The tax news just keeps getting better in the world of plastic surgery, especially for vaginoplasty patients. You’ll remember that just a year ago, there was a rumor that as part of the new proposed healthcare overhaul, Congress would try to pay for part of it with a tax on plastic-surgery procedures. This would have affected nearly all plastic-surgery procedures–certainly any that were deemed more cosmetic in nature and not a medical necessity.
But then a couple of months ago, that was nixed from the healthcare bill (and as of this writing, the entire bill is still up in the air, waiting for a final vote).
Fresh on that victory comes a ruling from the U.S. Tax Court that should be good news to women seeking a vaginoplasty, though not breast augmentation. That court has ruled that a woman who underwent transgender surgery is entitled to deduct the cost of the vaginoplasty from her taxes, along with her hormone therapy costs. The court said she was not entitled to deduct the cost of the breast augmentation.
The patient in the suit is now a woman named Rhiannon O‘Donnabhain. Prior to her vaginoplasty and hormone therapy, though, she was a Coast Guard officer named Robert Donovan, and a father of three before his procedure. At the time, Robert said he felt that he was actually a female, but trapped in a male’s body. He had a plastic surgeon help him through sex hormone therapy and gender reassignment. The surgeon also performed a breast augmentation to finish his transformation into a female.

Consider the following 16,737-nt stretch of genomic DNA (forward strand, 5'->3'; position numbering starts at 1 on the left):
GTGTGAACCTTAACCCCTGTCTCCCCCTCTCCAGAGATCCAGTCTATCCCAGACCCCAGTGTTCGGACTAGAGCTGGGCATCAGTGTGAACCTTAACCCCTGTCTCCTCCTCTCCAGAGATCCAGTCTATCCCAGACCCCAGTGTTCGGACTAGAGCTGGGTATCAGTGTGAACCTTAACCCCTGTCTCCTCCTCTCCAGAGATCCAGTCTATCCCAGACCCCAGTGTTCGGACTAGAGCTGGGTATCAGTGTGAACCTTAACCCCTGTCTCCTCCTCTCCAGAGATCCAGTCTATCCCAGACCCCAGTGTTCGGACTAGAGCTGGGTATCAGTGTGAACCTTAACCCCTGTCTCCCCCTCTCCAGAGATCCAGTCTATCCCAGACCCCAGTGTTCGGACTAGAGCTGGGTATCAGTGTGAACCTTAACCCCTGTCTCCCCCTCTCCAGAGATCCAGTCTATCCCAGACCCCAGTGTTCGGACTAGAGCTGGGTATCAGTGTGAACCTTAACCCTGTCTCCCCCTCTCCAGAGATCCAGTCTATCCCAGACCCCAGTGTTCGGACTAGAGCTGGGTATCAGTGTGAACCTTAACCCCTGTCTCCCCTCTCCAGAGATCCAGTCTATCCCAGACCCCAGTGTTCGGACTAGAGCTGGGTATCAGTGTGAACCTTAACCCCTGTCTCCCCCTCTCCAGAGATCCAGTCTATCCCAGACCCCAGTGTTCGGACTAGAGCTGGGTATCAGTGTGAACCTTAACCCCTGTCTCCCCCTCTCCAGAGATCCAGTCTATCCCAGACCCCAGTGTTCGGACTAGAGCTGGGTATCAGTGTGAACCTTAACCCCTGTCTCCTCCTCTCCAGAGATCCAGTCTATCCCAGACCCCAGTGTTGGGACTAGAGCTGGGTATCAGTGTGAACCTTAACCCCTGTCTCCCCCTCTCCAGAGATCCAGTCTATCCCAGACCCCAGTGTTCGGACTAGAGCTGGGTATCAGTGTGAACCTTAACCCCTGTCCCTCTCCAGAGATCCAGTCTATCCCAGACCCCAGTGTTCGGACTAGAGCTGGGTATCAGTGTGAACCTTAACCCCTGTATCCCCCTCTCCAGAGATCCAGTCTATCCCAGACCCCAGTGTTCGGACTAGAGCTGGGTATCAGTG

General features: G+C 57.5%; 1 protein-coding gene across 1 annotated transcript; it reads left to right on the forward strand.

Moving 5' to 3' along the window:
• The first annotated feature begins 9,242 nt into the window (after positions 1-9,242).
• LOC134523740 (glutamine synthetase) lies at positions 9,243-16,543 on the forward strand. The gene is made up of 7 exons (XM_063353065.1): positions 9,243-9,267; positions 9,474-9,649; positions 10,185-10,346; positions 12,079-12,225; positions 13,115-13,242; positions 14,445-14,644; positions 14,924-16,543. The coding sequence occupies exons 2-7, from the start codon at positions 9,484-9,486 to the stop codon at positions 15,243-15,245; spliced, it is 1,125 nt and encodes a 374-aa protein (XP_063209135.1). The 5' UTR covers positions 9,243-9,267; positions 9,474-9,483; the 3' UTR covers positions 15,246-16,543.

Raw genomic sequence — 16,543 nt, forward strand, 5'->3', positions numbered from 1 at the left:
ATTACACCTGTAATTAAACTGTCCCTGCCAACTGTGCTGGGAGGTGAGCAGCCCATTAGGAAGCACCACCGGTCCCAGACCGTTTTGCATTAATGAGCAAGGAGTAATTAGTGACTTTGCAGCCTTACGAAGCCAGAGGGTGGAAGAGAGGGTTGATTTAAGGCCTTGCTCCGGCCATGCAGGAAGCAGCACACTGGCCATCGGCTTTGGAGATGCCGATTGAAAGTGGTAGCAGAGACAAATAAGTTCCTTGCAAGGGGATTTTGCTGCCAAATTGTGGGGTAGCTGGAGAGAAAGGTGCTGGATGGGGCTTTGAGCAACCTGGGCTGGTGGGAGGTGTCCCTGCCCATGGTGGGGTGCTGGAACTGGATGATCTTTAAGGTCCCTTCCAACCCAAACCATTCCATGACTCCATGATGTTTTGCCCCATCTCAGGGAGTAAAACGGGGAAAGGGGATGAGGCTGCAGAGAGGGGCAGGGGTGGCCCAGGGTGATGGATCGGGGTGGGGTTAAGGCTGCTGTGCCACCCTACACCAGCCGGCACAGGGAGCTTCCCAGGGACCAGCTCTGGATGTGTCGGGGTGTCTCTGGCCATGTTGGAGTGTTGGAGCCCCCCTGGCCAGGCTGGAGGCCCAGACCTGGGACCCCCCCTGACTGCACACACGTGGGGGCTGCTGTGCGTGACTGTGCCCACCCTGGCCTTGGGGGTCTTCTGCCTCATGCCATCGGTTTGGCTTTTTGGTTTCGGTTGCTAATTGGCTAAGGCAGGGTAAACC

The newly-female O’Donnabhain claimed $21,000 worth of deductions for the procedures, but the IRS denied these deductions. The Service said the procedures were cosmetic and could not be deducted.
The judge, Joseph Gale, didn’t buy it. He noted that most people in the psychiatric profession considers sex reassignment therapy a genuinely necessary treatment, and in no way a “cosmetic” procedure. In his ruling, Gale referred to a 7th Circuit Court ruling in which a judge called sex reassignment therapy a “cure” for the male transsexual.
This is good news, of course, for those seeking vaginoplasty as part of a sex-change procedure. But the implications could eventually go farther than this. Ideally, this would be the start of the courts, government, and yes, insurance companies, recognizing that there are legitimate medical reasons for vaginoplasty, beyond a mere aesthetic goal. One can only hope.